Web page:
The other day, not for the first time, someone totally surprised me. It’s not unusual for me to be caught off guard or taken aback – I am almost perpetually naive in some ways, especially when it comes to matters of friendship. I always think that friends are forever, even if you don’t see them often, or years pass without a word, which is often the case with me because I’m really lousy at doing the things necessary to maintain long-distance relationships, including sending cards and making phone calls. And I tend to lose track of time. Six years can feel like six months to me.
Still, I view all the friends I’ve made, past and present, with affection. They’re all important to me, even if we’ve disconnected somewhere along the line. I would never think of summarily discarding a friend because she said something I didn’t like or held different views than me.
So I was surprised when someone called me the other night to pronounce their harsh judgment on a mutual friend of ours – someone they’ve known only for a few months, but whom I’ve known intimately for over eight years. Nothing I said would dissuade this person from their wrong-minded opinion, and they were more interested in nurturing their poor opinion than in speaking directly to the source of their angst.
It’s sad to me that we live in a throwaway society where people, like everything else, are viewed as a thoroughly disposable commodity — that some find it easier to toss a person aside than to give them the benefit of the doubt.
It’s just not a logical world, and fewer and fewer people seem adept at the art of asking the right questions. If they asked the right questions, the ones that would give them the information they really seek – if they weren’t too skeptical, stubborn, or afraid to ask – they wouldn’t have to lean so heavily on their internal script-writing skills. Instead of connecting the dots with scraps of their own guesswork, they might know the actual facts. They might then have a more informed opinion of another, and know them in a genuine sense, rather than by way of some flawed proxy.
Judgments are ready-made and quicker than asking questions, but much like that often-heralded thing called intuition, they’re often wrong. The highest trait of either judgment or intuition is expedience. “I’ve judged you, therefore you are what I’ve judged you to be.” “My intuition tells me to despise you, therefore there must be a reason.” More often than not, there is no good reason, but under this handy umbrella, people absolve themselves of any responsibility for learning the facts, and quickly cut other people down or out on what amounts to a whim.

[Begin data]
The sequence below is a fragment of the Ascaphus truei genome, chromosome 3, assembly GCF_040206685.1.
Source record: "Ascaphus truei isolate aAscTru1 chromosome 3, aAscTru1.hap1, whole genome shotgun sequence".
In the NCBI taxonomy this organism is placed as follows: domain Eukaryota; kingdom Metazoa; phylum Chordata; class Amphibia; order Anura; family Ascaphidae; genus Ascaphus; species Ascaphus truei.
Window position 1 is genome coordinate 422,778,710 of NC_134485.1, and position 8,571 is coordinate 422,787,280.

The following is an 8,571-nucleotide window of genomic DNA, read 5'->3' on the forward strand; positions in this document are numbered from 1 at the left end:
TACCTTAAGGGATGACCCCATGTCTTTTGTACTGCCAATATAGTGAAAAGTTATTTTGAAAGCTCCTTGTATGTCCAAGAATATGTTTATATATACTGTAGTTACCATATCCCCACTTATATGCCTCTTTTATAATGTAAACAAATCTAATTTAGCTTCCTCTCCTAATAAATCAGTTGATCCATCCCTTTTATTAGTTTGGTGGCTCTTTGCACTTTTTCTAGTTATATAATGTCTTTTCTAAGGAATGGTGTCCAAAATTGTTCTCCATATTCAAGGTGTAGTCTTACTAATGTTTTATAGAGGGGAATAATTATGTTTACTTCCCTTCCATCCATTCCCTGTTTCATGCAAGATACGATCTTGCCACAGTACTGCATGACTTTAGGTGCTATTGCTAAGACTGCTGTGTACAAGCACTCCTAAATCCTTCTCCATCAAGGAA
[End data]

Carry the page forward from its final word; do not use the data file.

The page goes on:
I know we’re always learning but really, I’m tired of lessons like this.
After almost thirty years of writing about the human condition, I often feel like a walking textbook on human debris and dysfunctions. There’s probably not one subject in the dystopia of human nature that I haven’t experienced, studied, or at least touched upon – which isn’t to say I have good answers, because I don’t. There really are no satisfactory answers for some things – like child abuse and murder – and the answers for other, lesser, things are often crouched in some human mystique made up of habits, fears, superstitions, guesses, and perceptions that elude sensibility.
In a culture dominated by cynicism and snap judgments, it’s hard to hang onto the innocence that allows new friendships to happen. When the questions asked are wrong, there can never be any good, right, or informative answers.
“What’s in it for me?” she asked.
“I don’t know. A friendship?”
“I feel the way I feel. Nothing’s going to change that.”
“That’s too bad, because your feelings really don’t match the reality.”
“But they’re my feelings, and I’m entitled to them.”
“Did you even ask her —-.”
“I don’t have to ask. I just know. . .”
Knowing without knowing, causing feelings that have no basis in reason. . .the sky is falling, therefore it must be.